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The Enduring Mystique of La Sirene

"Mermaid Mysteries" one of a kind sculpture by Michee Remy

“Mermaid Mysteries” one of a kind sculpture by Michee Remy

Mermaids are the among most ubiquitous of sea creatures, at least from a cultural point of view. They appear in ancient legends of the deep from Egypt and Greece, the Eskimos have them in their lore, as do the Western Europeans, Australian Aborigines and the tribes of Africa. Across boundaries of time and space, this half woman, half fish is at once powerful, beautiful, protective, hypnotic, and dangerous.

It was from the combined influences of West African spirit worship and Western European folklore that mermaids made their entrance into the New World. Mami Wata, as the sea spirit was known to West African tribes, was an integral part of the belief system that traveled with enslaved Africans to the Americas. Reestablished and revisualized across the Atlantic, Mami Wata emerged in new communities and under different guises, among them Yemanja, Santa Marta la Dominadora, and most commonly, La Sirene. African–based faiths honoring these manifestations of Mami Wata continue to flourish today throughout the Americas, including Brazil, the Dominican Republic, and Haiti.

From Europe, and beginning with Christopher Colombus, mermaid veneration and ideology was reinforced. During his explorations of Hispaniola Colombus wrote of seeing, “…three mermaids, though these were not as pretty as mermaids that had been previously described to me. In fact, somehow in the face, they appeared more as men.” Too bad for Colombus. Years later in 1614, Captain John Smith had a more pleasant experience, taking note of a lovely mermaid that had, “a fish-tail, round eyes, a finely-shaped nose, well-formed ears, and long green hair.” Though he could not have failed to notice her naked breasts, his impression of that was delicately omitted from the Captain’s log…(!)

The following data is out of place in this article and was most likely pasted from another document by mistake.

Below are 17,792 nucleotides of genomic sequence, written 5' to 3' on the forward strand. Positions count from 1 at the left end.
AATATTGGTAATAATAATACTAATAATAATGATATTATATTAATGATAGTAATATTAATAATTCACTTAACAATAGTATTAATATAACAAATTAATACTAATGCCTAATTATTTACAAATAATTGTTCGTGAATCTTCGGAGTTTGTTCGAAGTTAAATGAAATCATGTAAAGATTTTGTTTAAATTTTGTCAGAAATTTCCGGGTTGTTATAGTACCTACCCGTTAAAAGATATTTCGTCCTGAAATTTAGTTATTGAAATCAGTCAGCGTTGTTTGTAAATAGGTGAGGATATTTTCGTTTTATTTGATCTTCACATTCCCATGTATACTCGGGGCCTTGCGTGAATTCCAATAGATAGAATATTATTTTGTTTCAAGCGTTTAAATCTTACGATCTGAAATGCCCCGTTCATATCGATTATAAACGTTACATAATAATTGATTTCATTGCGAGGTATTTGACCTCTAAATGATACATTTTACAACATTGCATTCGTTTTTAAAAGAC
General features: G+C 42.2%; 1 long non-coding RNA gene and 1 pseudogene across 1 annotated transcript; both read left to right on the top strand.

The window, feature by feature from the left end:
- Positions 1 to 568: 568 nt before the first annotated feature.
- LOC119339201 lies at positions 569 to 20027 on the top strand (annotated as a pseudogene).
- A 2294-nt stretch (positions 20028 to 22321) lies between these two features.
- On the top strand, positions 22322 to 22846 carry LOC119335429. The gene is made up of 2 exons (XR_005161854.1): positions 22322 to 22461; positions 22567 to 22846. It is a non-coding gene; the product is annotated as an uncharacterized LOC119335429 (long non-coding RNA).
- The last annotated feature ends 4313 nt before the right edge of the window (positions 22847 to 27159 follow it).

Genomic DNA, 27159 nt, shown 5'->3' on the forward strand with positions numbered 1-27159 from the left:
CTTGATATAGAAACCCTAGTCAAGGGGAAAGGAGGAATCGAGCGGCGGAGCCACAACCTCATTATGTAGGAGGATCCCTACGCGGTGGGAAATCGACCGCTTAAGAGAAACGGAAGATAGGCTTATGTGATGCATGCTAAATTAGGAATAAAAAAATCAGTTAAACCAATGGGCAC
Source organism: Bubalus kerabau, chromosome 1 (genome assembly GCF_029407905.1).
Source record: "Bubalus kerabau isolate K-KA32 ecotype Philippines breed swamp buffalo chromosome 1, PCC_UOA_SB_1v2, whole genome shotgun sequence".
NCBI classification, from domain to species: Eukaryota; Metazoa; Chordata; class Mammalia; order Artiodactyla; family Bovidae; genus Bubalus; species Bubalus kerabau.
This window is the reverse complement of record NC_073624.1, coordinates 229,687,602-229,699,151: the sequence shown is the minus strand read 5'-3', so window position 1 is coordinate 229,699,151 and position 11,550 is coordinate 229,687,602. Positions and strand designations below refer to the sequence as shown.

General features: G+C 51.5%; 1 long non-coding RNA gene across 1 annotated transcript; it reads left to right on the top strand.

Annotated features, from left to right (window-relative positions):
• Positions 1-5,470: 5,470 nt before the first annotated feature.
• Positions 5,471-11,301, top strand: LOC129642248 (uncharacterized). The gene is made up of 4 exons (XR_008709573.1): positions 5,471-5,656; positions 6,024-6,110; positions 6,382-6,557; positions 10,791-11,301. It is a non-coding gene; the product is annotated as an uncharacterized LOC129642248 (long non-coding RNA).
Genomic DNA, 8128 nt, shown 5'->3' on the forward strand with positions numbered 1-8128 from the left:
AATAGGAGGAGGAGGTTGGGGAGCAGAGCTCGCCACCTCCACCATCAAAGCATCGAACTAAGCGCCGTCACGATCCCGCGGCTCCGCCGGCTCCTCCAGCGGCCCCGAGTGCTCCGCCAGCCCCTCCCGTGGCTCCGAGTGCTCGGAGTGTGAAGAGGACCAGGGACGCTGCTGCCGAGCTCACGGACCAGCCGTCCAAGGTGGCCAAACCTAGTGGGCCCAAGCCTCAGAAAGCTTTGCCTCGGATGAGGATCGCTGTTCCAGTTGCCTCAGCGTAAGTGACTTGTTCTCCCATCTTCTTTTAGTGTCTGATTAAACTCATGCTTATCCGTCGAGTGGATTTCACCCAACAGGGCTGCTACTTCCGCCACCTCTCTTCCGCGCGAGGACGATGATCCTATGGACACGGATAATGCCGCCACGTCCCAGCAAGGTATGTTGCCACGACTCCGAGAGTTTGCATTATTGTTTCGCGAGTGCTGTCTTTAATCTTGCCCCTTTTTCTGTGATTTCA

One of a kind "Mermaids" sculpture by Julio Balan is clearly inspired  by voodoo culture.

One of a kind “Mermaids” sculpture by Julio Balan is clearly inspired by voodoo culture.

In the practice of Voodoo today, La Sirene is recognized as a strong female deity. She is capable of bestowing great fortune and even magical powers upon those who do her honor, and bringing catastrophy to those with whom she is displeased. Her beauty strenghens her powers of enchantment but also causes her to be vain. She is associated with lunar movements and also with dreams which she uses as tools of inspiration and creativity for endeavors such as writing, painting, and music. In reference to these characteristics, La Sirene is often depicted with a mirror, a comb, and a horn or other musical instrument. Of these items, the mirror is most significant. The glass itself is representative of the sea, while the back of the mirror is the dividing point between La Sirene’s underwater world and ours.


Contributed by Linda for It’s Cactus






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